::Bonus link: My brother is now using Filmloop to promote listings and recent real estate sales on his blog. He even emailed his example to Guy Kawasaki, and was quickly added to his blogroll. No offense at all to my kid bro, but this is proof positive that this little tool is indeed easy to use. If you haven't tried it yet, you're missing out.

Oh yeah, Rob's using it too on his MySpace page.

Thursday, April 13, 2006

every-little-thing you do is marketing

Again I point my readers to the blog of John Jantsch of Duct Tape Marketing. He points out that something as simple as answering the question, "What do you do for a living?" can help to position someone as more than just their job title.

Using my brother as an example...Wrong answer: "I'm a realtor." A more correct, value-added suggestion: "I specialize in helping people make smart investments in finding a place that they can call home."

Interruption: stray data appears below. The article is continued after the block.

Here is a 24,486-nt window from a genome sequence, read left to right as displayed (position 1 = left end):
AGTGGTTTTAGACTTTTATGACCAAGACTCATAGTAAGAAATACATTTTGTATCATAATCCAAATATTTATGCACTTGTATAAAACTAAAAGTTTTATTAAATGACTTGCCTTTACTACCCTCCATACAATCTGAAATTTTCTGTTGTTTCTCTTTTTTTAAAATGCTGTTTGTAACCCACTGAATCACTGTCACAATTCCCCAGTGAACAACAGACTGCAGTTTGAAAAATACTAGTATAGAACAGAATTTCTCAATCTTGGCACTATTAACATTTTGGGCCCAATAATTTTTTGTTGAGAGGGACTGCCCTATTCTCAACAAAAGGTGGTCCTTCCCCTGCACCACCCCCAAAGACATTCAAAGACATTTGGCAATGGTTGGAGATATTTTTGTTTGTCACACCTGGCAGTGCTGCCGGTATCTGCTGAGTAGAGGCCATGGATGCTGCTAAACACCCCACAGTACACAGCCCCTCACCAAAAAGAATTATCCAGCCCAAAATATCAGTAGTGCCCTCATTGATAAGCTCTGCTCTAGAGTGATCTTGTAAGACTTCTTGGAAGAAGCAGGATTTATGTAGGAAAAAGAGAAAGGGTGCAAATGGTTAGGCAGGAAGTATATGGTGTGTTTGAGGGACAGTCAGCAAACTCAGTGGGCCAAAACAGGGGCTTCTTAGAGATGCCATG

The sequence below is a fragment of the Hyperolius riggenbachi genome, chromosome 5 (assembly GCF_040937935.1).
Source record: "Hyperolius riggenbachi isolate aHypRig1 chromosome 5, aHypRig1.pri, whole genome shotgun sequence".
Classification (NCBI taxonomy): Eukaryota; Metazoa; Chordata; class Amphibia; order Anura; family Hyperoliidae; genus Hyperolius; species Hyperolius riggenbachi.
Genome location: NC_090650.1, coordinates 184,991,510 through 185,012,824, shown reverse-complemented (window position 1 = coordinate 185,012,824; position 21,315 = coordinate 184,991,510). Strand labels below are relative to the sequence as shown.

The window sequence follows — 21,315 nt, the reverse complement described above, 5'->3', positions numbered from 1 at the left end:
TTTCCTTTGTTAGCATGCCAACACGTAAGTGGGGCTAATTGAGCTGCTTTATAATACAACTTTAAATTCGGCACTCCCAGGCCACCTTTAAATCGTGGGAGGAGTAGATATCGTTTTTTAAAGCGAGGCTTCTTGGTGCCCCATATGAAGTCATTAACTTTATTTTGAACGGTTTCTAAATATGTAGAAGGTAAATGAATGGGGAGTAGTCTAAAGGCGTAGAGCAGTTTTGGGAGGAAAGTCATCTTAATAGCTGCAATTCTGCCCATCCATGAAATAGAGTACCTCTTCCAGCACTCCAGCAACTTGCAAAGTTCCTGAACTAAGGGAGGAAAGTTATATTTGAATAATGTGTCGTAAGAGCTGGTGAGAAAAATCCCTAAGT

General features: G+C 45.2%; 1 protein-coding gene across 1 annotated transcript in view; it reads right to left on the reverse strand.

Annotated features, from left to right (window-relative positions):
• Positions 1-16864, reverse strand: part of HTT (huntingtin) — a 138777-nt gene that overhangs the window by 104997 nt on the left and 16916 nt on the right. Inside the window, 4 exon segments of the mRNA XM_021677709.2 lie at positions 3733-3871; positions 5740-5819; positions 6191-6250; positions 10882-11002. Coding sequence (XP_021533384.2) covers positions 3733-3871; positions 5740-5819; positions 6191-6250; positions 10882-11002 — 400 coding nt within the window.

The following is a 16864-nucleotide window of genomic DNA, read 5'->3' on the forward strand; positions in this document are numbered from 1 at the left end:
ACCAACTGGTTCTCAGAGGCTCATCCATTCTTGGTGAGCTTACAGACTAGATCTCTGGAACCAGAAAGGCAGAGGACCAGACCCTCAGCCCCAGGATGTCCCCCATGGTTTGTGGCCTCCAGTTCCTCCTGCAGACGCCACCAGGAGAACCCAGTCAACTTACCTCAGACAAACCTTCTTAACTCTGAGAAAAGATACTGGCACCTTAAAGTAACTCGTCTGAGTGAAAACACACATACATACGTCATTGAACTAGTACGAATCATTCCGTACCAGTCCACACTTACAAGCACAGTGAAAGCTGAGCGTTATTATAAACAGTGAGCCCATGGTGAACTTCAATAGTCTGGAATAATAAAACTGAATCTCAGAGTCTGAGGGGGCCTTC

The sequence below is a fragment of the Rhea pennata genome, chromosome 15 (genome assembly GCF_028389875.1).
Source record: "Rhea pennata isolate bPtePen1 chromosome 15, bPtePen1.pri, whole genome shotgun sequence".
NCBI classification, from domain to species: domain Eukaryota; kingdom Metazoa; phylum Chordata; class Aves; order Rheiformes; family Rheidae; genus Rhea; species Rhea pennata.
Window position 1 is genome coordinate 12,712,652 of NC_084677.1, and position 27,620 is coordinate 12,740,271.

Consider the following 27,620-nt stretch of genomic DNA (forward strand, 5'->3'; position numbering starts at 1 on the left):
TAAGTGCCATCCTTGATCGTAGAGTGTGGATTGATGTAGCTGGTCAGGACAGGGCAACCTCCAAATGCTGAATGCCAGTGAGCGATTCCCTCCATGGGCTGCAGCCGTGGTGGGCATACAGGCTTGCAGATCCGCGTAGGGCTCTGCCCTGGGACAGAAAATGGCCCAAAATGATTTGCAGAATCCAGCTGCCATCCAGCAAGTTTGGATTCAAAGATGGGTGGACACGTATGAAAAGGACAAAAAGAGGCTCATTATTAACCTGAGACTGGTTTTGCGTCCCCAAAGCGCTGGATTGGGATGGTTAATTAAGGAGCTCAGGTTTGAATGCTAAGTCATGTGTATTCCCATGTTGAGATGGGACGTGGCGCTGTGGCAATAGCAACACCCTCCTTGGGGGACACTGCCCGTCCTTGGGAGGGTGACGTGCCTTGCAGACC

Why not take the opportunity to show people that you're different/better than the rest? Now let's do me...Wrong answer: "I own a marketing company. On the in-ter-nets." Value-added reply this time: "I help other small-business owners discover their company's identity, and grow their profile in their respective markets." Wordy, but unquestionably better.

As Jantsch says, the answer should cause the listener to think, "Hmm. Tell me more about that." Something to think about the next time you're trying to make a memorable impression at a networking event.

Bonus link:: Via Adrants, a new "Barber Blog," created by a men's products company. I don't have time to explain fully why I think this is so cool...Let's just say I wish I'd thought of it myself.

Lastly:: I am taking some time off to be with the greatest family in the world for the long weekend; back sometime mid-next week. Cheers, and Happy Easter!